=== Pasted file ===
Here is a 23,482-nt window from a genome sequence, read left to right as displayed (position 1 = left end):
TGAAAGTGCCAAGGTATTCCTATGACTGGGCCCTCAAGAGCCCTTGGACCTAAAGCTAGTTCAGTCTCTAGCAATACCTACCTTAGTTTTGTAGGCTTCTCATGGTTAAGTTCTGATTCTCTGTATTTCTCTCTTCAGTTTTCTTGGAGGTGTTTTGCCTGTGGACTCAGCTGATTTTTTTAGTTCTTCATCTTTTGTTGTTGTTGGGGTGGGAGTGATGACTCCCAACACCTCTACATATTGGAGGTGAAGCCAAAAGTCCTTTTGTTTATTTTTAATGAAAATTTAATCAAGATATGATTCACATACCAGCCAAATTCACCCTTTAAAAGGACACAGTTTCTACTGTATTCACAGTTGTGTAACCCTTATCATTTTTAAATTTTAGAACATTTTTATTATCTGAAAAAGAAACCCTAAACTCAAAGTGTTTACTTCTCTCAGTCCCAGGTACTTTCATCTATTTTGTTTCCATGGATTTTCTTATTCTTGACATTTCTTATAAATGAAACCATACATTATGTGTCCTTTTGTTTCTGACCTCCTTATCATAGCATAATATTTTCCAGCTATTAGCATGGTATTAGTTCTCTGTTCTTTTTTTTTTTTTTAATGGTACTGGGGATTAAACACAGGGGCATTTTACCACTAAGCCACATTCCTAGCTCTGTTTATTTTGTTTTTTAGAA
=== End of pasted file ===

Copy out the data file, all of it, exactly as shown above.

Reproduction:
Here is a 23,482-nt window from a genome sequence, read left to right as displayed (position 1 = left end):
TGAAAGTGCCAAGGTATTCCTATGACTGGGCCCTCAAGAGCCCTTGGACCTAAAGCTAGTTCAGTCTCTAGCAATACCTACCTTAGTTTTGTAGGCTTCTCATGGTTAAGTTCTGATTCTCTGTATTTCTCTCTTCAGTTTTCTTGGAGGTGTTTTGCCTGTGGACTCAGCTGATTTTTTTAGTTCTTCATCTTTTGTTGTTGTTGGGGTGGGAGTGATGACTCCCAACACCTCTACATATTGGAGGTGAAGCCAAAAGTCCTTTTGTTTATTTTTAATGAAAATTTAATCAAGATATGATTCACATACCAGCCAAATTCACCCTTTAAAAGGACACAGTTTCTACTGTATTCACAGTTGTGTAACCCTTATCATTTTTAAATTTTAGAACATTTTTATTATCTGAAAAAGAAACCCTAAACTCAAAGTGTTTACTTCTCTCAGTCCCAGGTACTTTCATCTATTTTGTTTCCATGGATTTTCTTATTCTTGACATTTCTTATAAATGAAACCATACATTATGTGTCCTTTTGTTTCTGACCTCCTTATCATAGCATAATATTTTCCAGCTATTAGCATGGTATTAGTTCTCTGTTCTTTTTTTTTTTTTTAATGGTACTGGGGATTAAACACAGGGGCATTTTACCACTAAGCCACATTCCTAGCTCTGTTTATTTTGTTTTTTAGAA